- New DOI 4-Year Strategic Plan Maximizes Fossil Extraction From Public Lands (NPR)
- Outer Banks Officials and Property Owners Battle to Keep Ocean at Bay (Inside Climate News)
- Coral Transplant Success Gives Scientists Hope For Great Barrier Reef (AFP)
- The Monsanto Papers, Part 1 — Operation: Intoxication: In order to save glyphosate, the Monsanto corporation has undertaken an effort to destroy the United Nations' cancer agency by any means possible. (Environmental Health News)
- Here's a road map for solving 3 of the world's biggest problems (Vox)
- Conservatives probably can't be persuaded on climate change. So now what? (Vox)
- The Climate Risks We Face (NY Times):
To stabilize global temperature, net carbon dioxide emissions must be reduced to zero. The window of time is rapidly closing to reduce emissions and limit warming to no more than 3.6 degrees Fahrenheit or 2 degrees Celsius above preindustrial levels, the goal set in the Paris climate accord. The further we push the climate system beyond historical conditions, the greater the risks of potentially unforeseen and even catastrophic changes to the climate - so every reduction in emissions helps.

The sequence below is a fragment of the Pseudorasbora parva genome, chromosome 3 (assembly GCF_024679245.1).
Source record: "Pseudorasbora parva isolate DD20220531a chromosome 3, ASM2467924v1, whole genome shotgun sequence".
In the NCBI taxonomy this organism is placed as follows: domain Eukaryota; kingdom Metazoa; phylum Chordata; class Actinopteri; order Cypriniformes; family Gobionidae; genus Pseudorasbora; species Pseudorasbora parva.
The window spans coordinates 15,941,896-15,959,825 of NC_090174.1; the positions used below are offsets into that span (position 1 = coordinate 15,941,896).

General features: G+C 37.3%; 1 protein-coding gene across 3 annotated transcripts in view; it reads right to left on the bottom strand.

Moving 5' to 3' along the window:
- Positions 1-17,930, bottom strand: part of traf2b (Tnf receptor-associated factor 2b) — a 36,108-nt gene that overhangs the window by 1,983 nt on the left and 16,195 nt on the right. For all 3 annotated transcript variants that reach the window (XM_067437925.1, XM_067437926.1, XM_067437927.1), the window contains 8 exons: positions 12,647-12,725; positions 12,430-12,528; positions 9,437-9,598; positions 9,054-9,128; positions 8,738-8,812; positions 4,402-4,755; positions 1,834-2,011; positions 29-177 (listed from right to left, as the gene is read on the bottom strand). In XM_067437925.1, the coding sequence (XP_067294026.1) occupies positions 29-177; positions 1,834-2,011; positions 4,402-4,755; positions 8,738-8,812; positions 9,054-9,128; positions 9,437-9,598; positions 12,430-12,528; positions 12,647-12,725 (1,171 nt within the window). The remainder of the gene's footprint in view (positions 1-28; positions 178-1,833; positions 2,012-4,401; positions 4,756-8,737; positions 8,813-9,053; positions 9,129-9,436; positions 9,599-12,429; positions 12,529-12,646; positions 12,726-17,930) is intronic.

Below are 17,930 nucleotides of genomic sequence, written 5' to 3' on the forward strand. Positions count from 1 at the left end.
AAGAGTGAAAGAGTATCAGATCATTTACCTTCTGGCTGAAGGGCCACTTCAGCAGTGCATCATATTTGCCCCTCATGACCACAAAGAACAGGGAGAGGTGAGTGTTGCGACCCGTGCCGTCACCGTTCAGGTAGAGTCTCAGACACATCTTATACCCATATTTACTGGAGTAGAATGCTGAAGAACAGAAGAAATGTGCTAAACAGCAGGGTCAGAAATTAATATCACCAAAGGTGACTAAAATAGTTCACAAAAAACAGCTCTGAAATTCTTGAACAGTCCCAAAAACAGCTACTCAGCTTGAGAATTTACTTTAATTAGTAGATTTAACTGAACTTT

- The Uninhabitable Earth: When will climate change make earth too hot for humans? (New York Magazine):
Famine, economic collapse, a sun that cooks us: What climate change could wreak - sooner than you think.
- A beginner's guide to the debate over 100% renewable energy (Vox):
Clean-energy enthusiasts frequently claim that we can go bigger, that it's possible for the whole world to run on renewables - we merely lack the "political will." So, is it true? Do we know how get to an all-renewables system? Not yet. Not really.
- No country on Earth is taking the 2 degree climate target seriously (Vox):
If we mean what we say, no more new fossil fuels, anywhere.
FOR MORE on Climate Science and Climate Change, go to our Green News Report: Essential Background Page